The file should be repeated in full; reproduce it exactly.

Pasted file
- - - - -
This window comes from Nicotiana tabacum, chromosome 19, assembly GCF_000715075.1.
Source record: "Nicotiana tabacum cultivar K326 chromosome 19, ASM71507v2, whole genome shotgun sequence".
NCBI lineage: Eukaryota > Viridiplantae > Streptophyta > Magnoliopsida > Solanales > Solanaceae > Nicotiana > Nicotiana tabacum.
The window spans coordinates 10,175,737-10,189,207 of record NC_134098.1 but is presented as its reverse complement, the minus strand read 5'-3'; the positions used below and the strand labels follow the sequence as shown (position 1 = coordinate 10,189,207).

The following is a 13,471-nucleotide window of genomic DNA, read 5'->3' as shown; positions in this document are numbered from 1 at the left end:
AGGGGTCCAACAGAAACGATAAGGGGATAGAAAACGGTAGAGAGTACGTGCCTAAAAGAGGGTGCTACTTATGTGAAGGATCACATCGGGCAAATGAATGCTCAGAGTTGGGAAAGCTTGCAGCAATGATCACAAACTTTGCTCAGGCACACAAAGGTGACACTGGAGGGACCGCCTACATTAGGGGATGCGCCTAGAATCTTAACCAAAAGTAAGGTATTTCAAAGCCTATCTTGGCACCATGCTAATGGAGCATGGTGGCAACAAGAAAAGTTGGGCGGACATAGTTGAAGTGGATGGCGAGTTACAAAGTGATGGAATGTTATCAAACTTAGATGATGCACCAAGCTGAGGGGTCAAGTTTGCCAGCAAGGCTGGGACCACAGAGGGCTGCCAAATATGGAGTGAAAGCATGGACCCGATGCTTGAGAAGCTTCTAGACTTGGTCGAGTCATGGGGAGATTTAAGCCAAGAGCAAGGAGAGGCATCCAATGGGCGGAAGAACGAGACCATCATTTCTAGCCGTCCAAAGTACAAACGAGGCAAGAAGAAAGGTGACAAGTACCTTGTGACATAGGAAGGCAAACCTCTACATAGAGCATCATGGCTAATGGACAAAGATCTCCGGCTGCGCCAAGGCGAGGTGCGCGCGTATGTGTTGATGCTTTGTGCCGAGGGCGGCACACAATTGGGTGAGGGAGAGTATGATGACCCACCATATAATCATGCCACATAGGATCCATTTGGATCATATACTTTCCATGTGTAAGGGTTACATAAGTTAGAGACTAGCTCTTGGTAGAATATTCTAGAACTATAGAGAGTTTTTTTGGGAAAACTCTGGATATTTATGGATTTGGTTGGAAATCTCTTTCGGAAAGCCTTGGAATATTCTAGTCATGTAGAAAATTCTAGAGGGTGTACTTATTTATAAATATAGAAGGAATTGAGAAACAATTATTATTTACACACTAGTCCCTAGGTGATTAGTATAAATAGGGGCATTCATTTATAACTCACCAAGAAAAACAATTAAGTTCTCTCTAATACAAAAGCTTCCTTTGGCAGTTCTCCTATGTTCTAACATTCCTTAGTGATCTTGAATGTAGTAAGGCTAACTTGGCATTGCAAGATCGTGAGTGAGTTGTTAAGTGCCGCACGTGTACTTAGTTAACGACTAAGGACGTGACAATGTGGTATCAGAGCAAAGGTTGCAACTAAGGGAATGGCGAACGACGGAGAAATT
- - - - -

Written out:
This window comes from Nicotiana tabacum, chromosome 19, assembly GCF_000715075.1.
Source record: "Nicotiana tabacum cultivar K326 chromosome 19, ASM71507v2, whole genome shotgun sequence".
NCBI lineage: Eukaryota > Viridiplantae > Streptophyta > Magnoliopsida > Solanales > Solanaceae > Nicotiana > Nicotiana tabacum.
The window spans coordinates 10,175,737-10,189,207 of record NC_134098.1 but is presented as its reverse complement, the minus strand read 5'-3'; the positions used below and the strand labels follow the sequence as shown (position 1 = coordinate 10,189,207).

The following is a 13,471-nucleotide window of genomic DNA, read 5'->3' as shown; positions in this document are numbered from 1 at the left end:
AGGGGTCCAACAGAAACGATAAGGGGATAGAAAACGGTAGAGAGTACGTGCCTAAAAGAGGGTGCTACTTATGTGAAGGATCACATCGGGCAAATGAATGCTCAGAGTTGGGAAAGCTTGCAGCAATGATCACAAACTTTGCTCAGGCACACAAAGGTGACACTGGAGGGACCGCCTACATTAGGGGATGCGCCTAGAATCTTAACCAAAAGTAAGGTATTTCAAAGCCTATCTTGGCACCATGCTAATGGAGCATGGTGGCAACAAGAAAAGTTGGGCGGACATAGTTGAAGTGGATGGCGAGTTACAAAGTGATGGAATGTTATCAAACTTAGATGATGCACCAAGCTGAGGGGTCAAGTTTGCCAGCAAGGCTGGGACCACAGAGGGCTGCCAAATATGGAGTGAAAGCATGGACCCGATGCTTGAGAAGCTTCTAGACTTGGTCGAGTCATGGGGAGATTTAAGCCAAGAGCAAGGAGAGGCATCCAATGGGCGGAAGAACGAGACCATCATTTCTAGCCGTCCAAAGTACAAACGAGGCAAGAAGAAAGGTGACAAGTACCTTGTGACATAGGAAGGCAAACCTCTACATAGAGCATCATGGCTAATGGACAAAGATCTCCGGCTGCGCCAAGGCGAGGTGCGCGCGTATGTGTTGATGCTTTGTGCCGAGGGCGGCACACAATTGGGTGAGGGAGAGTATGATGACCCACCATATAATCATGCCACATAGGATCCATTTGGATCATATACTTTCCATGTGTAAGGGTTACATAAGTTAGAGACTAGCTCTTGGTAGAATATTCTAGAACTATAGAGAGTTTTTTTGGGAAAACTCTGGATATTTATGGATTTGGTTGGAAATCTCTTTCGGAAAGCCTTGGAATATTCTAGTCATGTAGAAAATTCTAGAGGGTGTACTTATTTATAAATATAGAAGGAATTGAGAAACAATTATTATTTACACACTAGTCCCTAGGTGATTAGTATAAATAGGGGCATTCATTTATAACTCACCAAGAAAAACAATTAAGTTCTCTCTAATACAAAAGCTTCCTTTGGCAGTTCTCCTATGTTCTAACATTCCTTAGTGATCTTGAATGTAGTAAGGCTAACTTGGCATTGCAAGATCGTGAGTGAGTTGTTAAGTGCCGCACGTGTACTTAGTTAACGACTAAGGACGTGACAATGTGGTATCAGAGCAAAGGTTGCAACTAAGGGAATGGCGAACGACGGAGAAATT